Brexit must not be allowed to jeopardise hard won trade arrangements between the UK and US, the Organic Milk Suppliers’ Cooperative (OMSCo) has claimed.
OMSCo, which has a partnership in the States with Organic Valley totalling one billion litres of milk a year, has released a new report in to the opportunities and threats to organic exports to the States posed by Brexit.
Compiled by former NFU chief economist Sean Rickard, it urges the UK Government to quickly mirror existing EU-US equivalence arrangements in relation to organic standards.
Speaking at the launch of the report in London last week, Mr Rickard said: “A break in the ability of UK organic producers to export to the US would be extremely damaging, if not fatal.
"EU and other exports would grow to the detriment of the UK unless there is Government action to move forwards on this equivalence issue.”
Equivalence arrangements are effectively based on an exchange of letters, currently between the EU and US, and which acknowledge comparable standards between the two trading blocs’ production processes, in this instance relating to organic standards.
These arrangements have provided a framework in which OMSCo has built a strong overseas business, with exports of its Kingdom Cheddar brand to the US being developed over the past eight years.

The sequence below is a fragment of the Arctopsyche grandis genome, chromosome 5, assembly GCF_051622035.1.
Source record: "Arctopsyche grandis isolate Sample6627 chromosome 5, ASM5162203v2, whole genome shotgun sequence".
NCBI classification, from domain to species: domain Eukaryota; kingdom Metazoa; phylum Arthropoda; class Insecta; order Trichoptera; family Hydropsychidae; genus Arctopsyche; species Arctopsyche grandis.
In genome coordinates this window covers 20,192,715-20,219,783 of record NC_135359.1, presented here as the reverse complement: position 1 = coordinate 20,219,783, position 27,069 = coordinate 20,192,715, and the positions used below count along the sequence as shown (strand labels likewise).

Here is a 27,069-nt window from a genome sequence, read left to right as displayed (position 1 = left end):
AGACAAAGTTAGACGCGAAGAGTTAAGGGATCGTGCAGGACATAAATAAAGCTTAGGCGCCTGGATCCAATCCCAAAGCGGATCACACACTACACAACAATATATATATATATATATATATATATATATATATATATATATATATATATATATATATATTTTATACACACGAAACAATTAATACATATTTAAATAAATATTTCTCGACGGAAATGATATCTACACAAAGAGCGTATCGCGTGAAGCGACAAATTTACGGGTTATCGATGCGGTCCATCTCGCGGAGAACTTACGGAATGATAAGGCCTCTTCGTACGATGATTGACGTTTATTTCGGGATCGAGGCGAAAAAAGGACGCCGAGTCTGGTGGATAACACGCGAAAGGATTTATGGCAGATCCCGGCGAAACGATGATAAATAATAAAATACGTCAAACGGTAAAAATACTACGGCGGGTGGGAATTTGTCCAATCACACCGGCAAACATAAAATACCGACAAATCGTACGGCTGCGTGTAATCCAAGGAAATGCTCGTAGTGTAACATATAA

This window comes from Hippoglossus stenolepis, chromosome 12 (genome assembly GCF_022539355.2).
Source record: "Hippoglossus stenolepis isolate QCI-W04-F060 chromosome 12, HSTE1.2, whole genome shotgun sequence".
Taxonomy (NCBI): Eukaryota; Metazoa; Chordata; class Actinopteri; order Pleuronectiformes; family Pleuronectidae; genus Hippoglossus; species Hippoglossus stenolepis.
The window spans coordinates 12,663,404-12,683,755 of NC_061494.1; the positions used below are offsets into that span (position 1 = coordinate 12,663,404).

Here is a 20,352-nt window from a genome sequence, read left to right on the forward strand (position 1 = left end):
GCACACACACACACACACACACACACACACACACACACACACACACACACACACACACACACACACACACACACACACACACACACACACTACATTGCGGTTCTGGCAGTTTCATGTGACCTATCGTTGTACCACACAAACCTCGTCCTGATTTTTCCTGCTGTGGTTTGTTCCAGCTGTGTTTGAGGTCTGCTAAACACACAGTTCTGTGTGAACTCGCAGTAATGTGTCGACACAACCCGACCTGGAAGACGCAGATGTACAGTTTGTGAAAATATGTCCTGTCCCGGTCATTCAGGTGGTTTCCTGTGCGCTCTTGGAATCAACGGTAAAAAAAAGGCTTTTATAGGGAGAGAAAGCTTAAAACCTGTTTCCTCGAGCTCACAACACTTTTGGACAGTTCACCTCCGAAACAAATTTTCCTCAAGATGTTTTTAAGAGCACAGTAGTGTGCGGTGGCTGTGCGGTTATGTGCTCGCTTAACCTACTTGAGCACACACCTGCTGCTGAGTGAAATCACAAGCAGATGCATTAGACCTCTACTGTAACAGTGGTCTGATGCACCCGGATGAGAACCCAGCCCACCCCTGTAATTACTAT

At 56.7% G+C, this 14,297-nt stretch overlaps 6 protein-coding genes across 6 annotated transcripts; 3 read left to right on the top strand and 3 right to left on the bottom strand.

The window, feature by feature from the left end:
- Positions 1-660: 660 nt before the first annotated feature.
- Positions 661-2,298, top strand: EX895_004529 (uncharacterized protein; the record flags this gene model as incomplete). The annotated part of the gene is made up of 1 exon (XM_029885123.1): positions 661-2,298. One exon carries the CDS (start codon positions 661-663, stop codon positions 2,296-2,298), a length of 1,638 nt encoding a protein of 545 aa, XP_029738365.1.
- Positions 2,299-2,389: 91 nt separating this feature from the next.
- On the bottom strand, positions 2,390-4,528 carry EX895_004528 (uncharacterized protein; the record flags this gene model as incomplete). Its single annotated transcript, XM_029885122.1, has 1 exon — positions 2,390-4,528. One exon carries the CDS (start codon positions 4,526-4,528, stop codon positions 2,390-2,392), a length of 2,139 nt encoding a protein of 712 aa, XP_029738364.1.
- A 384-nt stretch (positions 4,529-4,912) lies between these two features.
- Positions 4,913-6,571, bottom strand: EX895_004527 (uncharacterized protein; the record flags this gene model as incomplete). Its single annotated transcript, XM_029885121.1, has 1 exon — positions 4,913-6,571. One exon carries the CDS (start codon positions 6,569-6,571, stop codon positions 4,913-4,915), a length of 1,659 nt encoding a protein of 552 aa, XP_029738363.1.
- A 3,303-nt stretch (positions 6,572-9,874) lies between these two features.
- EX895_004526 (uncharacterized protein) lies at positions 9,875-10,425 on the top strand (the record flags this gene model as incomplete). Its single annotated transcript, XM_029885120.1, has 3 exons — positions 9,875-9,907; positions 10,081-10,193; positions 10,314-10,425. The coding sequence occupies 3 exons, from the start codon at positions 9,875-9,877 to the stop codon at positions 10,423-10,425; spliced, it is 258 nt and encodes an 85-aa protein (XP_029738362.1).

Mr Rickard added: "OMSCo has to make the decision now whether to put its milk in to Kingdom Cheddar, but this may not be sold until after the UK exists the EU. The UK can enter in to an equivalence arrangement which gives farmers the assurances they need."
It is understood US authorities are open to establishing trade arrangements with the UK, especially as the States already exports significant amounts of foodstuffs over here.
OMSCo chiefs have also met with International Trade Secretary Dr Liam Fox to highlight the importance of mirroring existing equivalence arrangements.
In a statement, Dr Fox said: “As an international economic department, we are helping organisations like OMSCo to break down barriers to trade, provide continuity and avoid disruption to business post-Brexit